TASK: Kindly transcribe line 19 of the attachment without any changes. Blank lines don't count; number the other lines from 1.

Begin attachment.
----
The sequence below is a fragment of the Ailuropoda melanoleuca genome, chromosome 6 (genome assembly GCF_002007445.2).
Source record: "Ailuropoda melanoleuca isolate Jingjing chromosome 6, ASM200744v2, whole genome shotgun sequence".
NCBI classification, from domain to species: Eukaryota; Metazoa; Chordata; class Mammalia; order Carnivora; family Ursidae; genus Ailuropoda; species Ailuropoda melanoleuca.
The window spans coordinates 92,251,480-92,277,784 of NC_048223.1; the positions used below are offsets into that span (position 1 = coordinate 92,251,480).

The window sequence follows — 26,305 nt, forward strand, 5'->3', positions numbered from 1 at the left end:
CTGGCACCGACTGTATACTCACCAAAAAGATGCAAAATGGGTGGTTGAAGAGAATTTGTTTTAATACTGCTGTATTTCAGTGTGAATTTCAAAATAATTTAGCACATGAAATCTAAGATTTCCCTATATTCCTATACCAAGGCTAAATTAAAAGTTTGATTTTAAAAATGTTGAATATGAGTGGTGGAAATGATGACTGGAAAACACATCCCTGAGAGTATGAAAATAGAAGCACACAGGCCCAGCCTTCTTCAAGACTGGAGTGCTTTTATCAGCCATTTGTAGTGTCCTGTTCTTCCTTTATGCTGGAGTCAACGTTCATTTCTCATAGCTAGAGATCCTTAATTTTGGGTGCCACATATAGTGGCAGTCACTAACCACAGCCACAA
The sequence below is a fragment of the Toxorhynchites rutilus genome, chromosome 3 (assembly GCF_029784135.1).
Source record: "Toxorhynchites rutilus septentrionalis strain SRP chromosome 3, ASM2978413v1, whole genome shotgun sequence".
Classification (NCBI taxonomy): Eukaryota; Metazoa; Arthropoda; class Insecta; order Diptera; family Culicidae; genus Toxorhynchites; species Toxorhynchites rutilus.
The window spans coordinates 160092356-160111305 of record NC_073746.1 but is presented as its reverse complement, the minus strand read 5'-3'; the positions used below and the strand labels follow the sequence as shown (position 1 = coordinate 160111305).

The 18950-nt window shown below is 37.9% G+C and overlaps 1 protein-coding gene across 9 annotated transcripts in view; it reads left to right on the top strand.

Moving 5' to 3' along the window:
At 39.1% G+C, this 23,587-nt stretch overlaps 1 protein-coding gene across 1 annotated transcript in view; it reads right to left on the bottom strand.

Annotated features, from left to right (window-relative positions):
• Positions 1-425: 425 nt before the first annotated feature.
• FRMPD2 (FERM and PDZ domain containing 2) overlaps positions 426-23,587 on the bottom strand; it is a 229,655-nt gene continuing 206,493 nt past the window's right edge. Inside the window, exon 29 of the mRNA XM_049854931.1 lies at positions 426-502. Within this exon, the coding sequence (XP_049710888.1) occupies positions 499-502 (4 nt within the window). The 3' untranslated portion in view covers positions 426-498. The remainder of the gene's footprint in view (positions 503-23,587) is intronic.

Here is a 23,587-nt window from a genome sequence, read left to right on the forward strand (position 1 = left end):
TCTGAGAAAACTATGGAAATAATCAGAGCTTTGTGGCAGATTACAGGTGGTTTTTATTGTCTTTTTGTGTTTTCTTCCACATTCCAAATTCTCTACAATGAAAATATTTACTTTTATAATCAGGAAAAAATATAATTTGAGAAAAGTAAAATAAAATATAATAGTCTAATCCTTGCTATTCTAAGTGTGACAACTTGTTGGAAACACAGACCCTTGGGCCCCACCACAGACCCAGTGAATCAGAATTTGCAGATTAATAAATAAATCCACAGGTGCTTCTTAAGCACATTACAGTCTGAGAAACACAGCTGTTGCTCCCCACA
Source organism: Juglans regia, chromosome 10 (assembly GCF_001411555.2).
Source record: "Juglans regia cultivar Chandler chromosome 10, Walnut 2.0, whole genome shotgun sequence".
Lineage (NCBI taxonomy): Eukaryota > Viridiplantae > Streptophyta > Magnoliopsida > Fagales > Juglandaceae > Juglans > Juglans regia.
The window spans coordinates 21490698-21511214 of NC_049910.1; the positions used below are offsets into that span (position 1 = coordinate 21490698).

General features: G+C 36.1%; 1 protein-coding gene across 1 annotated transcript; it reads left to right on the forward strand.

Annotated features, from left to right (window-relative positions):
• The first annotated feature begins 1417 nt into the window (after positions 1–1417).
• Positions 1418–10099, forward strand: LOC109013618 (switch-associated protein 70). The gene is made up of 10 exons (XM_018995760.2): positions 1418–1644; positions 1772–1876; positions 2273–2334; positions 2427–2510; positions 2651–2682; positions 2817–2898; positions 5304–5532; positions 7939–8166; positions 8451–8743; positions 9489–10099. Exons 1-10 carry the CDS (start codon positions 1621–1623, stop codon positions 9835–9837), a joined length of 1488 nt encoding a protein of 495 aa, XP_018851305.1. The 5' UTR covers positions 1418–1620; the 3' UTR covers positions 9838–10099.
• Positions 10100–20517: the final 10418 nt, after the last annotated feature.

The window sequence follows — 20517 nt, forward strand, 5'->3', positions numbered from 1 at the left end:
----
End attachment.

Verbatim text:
Source organism: Juglans regia, chromosome 10 (assembly GCF_001411555.2).